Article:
Research testing cortisol levels in saliva sought to measure the stress neuroendocrine system in relation to the everyday environments that people live in. The research found that there were significant differences in stress patterns between men and women. Women with less access to green space had the highest stress levels. Women with more access to green space had lower levels of cortisol but this effect wasn’t seen in men.
This study researched the impact of the proximity of local green spaces in everyday life, rather than the impact of an activity on a green space e.g. taking a walk in the park. The research findings show the general health benefits of living in areas with green space, not necessarily related to doing specific activity within that green space. The study showed that greater levels of green space has the effect of buffering individuals from stress.
The results showed that access to green space may have more benefits to stress reduction in women than men.
Participants were aged between 35 and 55, not in work and came from deprived areas of Dundee. Socio-economic deprivation was measured using the Carstairs Index, based on the prevalence of household overcrowding, unemployment among men, low social class, and not having a car. The study results were based on 88 participants.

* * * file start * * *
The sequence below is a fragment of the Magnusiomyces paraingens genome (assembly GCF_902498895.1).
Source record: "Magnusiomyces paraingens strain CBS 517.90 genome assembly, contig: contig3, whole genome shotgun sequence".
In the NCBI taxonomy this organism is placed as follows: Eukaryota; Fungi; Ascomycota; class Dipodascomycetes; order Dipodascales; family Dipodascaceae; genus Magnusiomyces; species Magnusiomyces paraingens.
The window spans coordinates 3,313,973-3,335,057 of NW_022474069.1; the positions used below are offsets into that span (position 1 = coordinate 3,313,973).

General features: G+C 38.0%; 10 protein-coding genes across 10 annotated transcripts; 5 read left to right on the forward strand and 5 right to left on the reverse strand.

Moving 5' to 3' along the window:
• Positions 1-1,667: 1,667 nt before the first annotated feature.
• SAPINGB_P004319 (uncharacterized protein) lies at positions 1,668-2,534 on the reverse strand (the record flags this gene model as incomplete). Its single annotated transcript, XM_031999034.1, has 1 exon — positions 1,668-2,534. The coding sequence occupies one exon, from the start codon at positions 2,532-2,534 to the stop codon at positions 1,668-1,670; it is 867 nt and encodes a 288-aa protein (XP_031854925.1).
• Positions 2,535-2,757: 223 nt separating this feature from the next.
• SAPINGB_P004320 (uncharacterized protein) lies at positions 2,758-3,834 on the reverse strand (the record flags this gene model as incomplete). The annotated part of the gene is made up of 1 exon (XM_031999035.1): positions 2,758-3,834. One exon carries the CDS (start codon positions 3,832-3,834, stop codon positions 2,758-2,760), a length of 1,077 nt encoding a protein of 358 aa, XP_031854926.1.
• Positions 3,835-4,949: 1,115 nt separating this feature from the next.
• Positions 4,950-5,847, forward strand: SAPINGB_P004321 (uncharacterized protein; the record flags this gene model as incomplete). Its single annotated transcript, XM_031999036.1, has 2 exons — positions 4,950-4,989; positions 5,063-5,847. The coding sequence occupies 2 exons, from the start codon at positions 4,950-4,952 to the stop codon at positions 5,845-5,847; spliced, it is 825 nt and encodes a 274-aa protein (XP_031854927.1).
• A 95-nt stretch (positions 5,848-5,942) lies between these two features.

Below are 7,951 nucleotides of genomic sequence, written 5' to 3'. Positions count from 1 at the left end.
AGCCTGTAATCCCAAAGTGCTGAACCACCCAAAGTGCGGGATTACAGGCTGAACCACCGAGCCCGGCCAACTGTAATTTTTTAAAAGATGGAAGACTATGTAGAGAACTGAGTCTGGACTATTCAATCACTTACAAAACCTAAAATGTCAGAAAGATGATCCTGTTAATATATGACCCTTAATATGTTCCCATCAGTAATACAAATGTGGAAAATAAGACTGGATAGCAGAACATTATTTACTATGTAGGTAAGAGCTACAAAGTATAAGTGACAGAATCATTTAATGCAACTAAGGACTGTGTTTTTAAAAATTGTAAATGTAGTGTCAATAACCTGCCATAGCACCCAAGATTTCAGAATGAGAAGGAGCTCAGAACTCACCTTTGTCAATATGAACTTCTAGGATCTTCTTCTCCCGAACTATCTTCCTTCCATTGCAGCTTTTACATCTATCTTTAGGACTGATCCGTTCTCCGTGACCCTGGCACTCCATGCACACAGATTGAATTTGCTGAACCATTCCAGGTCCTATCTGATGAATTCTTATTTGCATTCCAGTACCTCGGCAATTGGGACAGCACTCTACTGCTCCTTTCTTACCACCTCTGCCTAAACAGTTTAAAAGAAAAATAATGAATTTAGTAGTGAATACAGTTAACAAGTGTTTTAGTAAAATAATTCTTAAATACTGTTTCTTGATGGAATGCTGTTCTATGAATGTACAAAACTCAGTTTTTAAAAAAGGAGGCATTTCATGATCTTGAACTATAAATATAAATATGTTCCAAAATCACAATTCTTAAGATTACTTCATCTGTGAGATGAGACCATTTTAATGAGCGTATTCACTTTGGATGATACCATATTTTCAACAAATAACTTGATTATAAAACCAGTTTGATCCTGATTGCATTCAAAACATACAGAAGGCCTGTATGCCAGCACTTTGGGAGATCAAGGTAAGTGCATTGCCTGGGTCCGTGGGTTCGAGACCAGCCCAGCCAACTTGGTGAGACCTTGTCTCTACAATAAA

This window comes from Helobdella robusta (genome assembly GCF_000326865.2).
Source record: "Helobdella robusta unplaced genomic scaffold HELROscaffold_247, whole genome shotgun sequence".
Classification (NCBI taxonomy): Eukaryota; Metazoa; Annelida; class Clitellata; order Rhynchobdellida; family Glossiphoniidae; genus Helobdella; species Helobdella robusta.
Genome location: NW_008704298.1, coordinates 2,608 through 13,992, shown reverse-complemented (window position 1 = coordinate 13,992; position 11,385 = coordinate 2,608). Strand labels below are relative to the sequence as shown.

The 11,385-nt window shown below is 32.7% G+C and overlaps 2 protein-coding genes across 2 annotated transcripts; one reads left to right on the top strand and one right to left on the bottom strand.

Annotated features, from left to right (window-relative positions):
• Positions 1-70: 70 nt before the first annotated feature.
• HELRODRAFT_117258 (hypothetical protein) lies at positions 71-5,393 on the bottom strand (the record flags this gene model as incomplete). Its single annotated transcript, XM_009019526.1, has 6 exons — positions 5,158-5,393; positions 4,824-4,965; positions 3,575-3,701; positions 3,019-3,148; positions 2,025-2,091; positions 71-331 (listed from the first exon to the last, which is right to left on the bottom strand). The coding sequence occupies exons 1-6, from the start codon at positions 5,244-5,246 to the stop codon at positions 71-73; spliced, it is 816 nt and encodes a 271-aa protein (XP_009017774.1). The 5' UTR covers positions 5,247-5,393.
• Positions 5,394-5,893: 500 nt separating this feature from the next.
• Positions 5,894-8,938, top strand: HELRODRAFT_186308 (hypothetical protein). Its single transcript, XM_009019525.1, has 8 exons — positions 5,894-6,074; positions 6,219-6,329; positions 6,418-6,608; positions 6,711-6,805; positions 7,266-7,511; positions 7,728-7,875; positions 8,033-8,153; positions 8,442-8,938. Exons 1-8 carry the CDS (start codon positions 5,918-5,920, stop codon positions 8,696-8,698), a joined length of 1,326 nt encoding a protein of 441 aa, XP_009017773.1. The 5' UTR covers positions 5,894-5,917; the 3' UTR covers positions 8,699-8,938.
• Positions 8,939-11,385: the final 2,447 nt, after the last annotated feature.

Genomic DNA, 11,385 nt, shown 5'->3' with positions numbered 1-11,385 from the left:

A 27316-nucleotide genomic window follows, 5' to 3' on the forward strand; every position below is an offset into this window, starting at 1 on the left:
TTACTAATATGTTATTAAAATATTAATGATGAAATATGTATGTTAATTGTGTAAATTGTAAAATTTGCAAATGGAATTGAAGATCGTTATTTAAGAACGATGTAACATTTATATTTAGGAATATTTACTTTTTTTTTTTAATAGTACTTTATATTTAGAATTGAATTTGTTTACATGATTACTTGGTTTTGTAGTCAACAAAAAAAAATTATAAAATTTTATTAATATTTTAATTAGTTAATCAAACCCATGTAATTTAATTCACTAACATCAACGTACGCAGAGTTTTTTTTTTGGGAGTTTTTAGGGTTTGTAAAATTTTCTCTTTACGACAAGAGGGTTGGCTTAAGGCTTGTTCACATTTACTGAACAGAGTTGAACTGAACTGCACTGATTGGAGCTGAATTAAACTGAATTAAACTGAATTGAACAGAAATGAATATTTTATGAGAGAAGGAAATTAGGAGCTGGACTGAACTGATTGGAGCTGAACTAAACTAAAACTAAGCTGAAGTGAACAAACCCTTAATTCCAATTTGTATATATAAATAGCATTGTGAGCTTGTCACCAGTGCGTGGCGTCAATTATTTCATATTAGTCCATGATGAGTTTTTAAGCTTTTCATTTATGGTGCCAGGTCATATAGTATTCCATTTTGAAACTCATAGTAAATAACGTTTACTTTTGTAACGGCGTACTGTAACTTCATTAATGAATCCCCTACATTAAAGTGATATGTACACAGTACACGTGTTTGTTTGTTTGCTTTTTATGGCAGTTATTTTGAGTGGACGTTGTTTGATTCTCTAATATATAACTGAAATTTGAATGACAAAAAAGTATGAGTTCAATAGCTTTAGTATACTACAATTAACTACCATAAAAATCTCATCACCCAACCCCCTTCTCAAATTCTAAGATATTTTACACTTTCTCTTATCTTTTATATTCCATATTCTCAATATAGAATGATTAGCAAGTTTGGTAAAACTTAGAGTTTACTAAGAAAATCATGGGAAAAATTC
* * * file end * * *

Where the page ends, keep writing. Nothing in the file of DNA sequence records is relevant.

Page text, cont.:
The study measured diurnal patterns of stress, by testing salivary cortisol levels. Participants took saliva samples three times a day over two consecutive days. Participant’s perceived stress levels were measured using the Perceived Stress Scale.
Exposure to green space was measured by the percentage area identified as green space in the Census Area Statistics Ward of the participant’s residence. Green spaces included parks woodland, scrub and other natural environments but did not include private gardens (although some participant’s may have had access to a garden).
Both men and women living in greener areas had lower levels of perceived stress and a steeper decline in cortisol levels throughout the day. In greener areas men and women had similar stress levels. In areas with lower levels of green space both men and women had higher levels of perceived stress than in greener areas, however in low green areas women had higher perceived stress than men.
Green space was shown to be a predictor of the circadian cortisol cycle, indicating an association between levels of neighbourhood green space and neuroendocrine function.
Research paper: Roe, J. J, et al, Green space and stress: Evidence from cortisol measures in deprived urban communities, International Journal of Environmental Research and Public health, 2013, 10, 4086-4103; doi:10.3390/ijerph10094086